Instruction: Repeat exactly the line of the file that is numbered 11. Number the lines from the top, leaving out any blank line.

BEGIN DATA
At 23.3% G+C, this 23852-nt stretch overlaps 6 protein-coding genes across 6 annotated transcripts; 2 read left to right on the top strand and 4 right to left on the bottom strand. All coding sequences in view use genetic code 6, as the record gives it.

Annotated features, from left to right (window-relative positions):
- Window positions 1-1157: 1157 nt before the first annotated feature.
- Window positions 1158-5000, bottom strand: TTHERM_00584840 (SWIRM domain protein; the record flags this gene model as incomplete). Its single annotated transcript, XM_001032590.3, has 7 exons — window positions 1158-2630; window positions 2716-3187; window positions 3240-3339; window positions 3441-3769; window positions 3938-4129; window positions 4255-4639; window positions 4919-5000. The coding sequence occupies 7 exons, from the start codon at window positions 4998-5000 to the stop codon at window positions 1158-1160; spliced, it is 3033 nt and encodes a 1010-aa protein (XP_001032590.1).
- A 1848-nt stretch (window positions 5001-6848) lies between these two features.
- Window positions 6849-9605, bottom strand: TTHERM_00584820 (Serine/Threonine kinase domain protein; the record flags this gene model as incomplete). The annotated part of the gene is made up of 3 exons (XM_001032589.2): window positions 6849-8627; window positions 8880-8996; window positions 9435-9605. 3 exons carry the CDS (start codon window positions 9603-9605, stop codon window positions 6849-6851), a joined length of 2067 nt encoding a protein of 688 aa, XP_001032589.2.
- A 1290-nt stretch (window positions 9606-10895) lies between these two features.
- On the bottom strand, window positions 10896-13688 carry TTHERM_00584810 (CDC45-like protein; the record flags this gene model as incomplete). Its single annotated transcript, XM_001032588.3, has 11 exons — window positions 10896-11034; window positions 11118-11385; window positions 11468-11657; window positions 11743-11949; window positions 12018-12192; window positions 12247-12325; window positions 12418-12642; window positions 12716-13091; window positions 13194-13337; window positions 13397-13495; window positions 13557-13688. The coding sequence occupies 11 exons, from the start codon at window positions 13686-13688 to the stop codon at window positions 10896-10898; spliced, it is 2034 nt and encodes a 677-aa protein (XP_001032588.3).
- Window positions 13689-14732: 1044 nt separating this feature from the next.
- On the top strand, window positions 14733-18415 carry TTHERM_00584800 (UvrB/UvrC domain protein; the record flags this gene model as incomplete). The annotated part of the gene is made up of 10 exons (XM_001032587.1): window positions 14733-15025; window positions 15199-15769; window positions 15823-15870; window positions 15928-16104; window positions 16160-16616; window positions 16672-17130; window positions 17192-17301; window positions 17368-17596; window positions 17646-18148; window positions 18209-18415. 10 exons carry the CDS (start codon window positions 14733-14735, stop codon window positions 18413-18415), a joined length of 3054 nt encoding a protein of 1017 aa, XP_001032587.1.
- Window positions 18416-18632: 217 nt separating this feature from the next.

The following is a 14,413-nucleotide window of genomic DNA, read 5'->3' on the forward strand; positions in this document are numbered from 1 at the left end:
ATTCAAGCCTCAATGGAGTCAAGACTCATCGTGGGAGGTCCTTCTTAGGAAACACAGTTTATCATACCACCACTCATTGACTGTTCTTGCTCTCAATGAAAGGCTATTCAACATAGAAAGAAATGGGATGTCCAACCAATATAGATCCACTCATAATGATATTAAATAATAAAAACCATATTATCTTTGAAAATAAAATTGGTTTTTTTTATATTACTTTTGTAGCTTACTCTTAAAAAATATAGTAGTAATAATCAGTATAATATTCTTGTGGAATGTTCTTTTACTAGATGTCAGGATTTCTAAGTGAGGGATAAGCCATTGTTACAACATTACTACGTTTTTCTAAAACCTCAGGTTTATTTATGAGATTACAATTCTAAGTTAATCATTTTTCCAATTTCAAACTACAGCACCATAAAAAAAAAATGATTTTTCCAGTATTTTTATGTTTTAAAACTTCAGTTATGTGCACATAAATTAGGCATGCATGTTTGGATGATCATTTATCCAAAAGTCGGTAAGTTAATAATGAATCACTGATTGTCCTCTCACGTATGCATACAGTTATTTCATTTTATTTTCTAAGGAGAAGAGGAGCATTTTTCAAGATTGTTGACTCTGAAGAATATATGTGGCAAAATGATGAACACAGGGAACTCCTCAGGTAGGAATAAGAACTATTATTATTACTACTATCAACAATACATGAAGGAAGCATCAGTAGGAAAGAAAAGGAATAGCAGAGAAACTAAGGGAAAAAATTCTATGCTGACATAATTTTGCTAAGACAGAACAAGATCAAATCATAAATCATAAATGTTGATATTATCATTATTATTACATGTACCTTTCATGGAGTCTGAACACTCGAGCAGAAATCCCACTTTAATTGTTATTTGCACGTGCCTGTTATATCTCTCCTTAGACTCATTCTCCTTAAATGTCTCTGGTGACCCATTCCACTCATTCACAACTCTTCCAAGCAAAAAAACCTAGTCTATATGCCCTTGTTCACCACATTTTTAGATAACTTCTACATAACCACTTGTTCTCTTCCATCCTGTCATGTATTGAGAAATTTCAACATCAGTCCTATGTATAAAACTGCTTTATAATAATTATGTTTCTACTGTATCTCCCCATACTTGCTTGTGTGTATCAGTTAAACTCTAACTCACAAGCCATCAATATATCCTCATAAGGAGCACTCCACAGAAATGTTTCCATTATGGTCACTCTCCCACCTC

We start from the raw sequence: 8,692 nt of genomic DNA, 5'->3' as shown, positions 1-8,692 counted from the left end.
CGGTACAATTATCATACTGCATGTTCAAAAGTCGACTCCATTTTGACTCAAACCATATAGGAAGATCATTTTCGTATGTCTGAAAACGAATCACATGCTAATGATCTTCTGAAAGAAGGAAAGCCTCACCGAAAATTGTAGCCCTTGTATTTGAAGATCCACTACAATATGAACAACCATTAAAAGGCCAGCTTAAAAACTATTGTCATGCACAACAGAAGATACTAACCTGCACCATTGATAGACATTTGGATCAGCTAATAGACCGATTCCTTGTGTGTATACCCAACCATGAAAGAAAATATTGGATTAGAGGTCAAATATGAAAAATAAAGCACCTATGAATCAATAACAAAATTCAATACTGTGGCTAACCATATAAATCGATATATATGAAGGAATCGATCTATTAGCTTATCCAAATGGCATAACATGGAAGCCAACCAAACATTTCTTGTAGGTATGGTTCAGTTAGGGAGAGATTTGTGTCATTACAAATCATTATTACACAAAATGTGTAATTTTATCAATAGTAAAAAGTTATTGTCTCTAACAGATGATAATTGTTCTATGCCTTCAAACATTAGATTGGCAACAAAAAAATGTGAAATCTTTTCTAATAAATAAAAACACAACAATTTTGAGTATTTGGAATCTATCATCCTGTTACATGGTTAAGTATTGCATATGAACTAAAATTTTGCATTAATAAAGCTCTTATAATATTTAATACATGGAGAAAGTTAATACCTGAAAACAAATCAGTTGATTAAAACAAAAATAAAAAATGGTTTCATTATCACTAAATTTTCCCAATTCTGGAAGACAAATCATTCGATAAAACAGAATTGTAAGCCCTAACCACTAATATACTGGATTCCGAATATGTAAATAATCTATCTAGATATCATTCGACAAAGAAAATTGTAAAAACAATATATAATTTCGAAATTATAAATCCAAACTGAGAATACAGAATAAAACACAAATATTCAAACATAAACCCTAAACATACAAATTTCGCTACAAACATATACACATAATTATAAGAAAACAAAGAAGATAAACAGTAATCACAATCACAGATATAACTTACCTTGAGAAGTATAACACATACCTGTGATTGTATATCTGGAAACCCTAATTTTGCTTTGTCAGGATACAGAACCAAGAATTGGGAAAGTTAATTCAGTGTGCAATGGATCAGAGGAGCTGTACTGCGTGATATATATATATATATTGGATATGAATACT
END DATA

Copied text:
- Window positions 18416-18632: 217 nt separating this feature from the next.